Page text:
Upon the death of Robert Winbourn, Colorado Governor William Adams appointed a 45-year-old Democrat from Lamar, John S. Underwood, to complete his term. Underwood was born in Missouri on October 29, 1884. He was educated in Pleasant Hill, Missouri and studied law in the state. He was admitted to the bar in 1909. He was the administrator of a boys’ reformatory in Bonneville, Missouri and served as Treasurer of Cooper County for four years. He came to Colorado in 1919 and settled in Lamar, in Prowers County. He ran for District Attorney in 1928 and served two terms as Prowers County Attorney before his appointment as Attorney General in August, 1930. He was also serving as president of the state industrial school at the time.
Governor Adams appointed Underwood with the condition that he retain Attorney General Winbourn’s staff of 30, including Charles Roach as his Deputy Attorney General. In the first few months in office Underwood issued an opinion suggesting whiskey and alcohol were to be distinguished under the statutes. Whiskey could only be imported for medicinal or sacramental purposes. Alcohol could also be imported for scientific purposes. He also said that while the constitutional provision was not clear, it was his opinion that because parolees were not confined in prison they “probably could vote.” Seventy-seven years later the Attorney General’s Office would successfully take the position that parole was a “term of imprisonment” within the meaning of the Colorado Constitution and parolees, therefore, could not vote.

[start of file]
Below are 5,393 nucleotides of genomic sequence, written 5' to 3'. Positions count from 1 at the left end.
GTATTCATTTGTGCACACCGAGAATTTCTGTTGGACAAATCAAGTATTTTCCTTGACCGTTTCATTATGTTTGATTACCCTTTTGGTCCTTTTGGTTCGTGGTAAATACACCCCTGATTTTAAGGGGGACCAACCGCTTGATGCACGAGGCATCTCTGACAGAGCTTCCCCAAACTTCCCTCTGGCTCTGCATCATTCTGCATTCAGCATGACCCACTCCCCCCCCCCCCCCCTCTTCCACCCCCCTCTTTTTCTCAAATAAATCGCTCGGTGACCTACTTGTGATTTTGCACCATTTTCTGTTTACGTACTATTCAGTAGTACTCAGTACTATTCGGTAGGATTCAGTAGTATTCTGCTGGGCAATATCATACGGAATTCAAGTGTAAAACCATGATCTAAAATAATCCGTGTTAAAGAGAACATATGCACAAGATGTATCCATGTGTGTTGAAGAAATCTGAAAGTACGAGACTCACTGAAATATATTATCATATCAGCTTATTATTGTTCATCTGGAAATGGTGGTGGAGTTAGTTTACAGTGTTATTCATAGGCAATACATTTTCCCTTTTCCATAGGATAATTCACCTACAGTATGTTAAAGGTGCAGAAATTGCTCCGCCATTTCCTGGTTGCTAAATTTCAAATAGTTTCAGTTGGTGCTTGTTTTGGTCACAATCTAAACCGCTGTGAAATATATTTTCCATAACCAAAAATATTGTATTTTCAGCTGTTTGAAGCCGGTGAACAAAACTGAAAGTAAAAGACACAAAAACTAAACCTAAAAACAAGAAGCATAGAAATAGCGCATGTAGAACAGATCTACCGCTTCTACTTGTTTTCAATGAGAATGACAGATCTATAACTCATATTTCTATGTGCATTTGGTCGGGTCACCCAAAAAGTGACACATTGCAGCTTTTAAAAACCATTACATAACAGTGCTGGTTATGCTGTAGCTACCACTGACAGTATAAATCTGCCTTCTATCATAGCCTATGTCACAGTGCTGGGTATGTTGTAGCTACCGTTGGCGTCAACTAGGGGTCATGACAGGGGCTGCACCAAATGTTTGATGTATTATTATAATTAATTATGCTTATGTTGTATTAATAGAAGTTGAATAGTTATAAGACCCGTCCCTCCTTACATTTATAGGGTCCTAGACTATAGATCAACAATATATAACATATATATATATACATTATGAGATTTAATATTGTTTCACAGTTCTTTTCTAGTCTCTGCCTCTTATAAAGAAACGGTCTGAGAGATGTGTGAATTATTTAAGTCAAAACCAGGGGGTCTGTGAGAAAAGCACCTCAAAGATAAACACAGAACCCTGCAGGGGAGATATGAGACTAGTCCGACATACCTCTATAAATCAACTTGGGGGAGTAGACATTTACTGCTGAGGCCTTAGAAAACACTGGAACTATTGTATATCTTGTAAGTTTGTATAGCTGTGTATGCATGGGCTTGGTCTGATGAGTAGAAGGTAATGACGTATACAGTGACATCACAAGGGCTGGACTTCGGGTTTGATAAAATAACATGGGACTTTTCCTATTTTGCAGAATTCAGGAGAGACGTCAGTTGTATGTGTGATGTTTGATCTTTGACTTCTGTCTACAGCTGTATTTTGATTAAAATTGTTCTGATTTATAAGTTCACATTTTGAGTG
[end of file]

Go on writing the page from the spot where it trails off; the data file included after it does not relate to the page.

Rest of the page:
Underwood was the Democratic Party’s nominee for Attorney General in the November 1930 election, which took place three months after he took office. His race against Republican Clarence Ireland was described as one of the most bitterly contested in memory. It was several days after the election before Ireland was declared the winner by 465 votes. The Democrats in the Colorado legislature refused to certify the results and on January 11, 1931, just a day before Ireland was to take office, Underwood was reportedly toying with the idea of a court challenge. But fate intervened.
At 6 p.m. on January 11, Underwood, his wife Dora, and three of their four daughters, Dorothy, 20, Betty Grace, 11, and Willis, 6, were in the family automobile going to Central Presbyterian Church in Denver. Dorothy was driving. At the corner of Downing and Virginia, their car pulled in front of a tramway bus that broadsided it. The car was thrown 50 feet. Underwood’s wife died instantly. He died soon after being transported to the hospital. The daughters survived, although the youngest was critical for some time. The third Attorney General of Colorado to die in office in the past seven years, Underwood was eulogized as an “able and accomplished lawyer…who handled with fidelity and marked ability the many trying problems that confronted him.”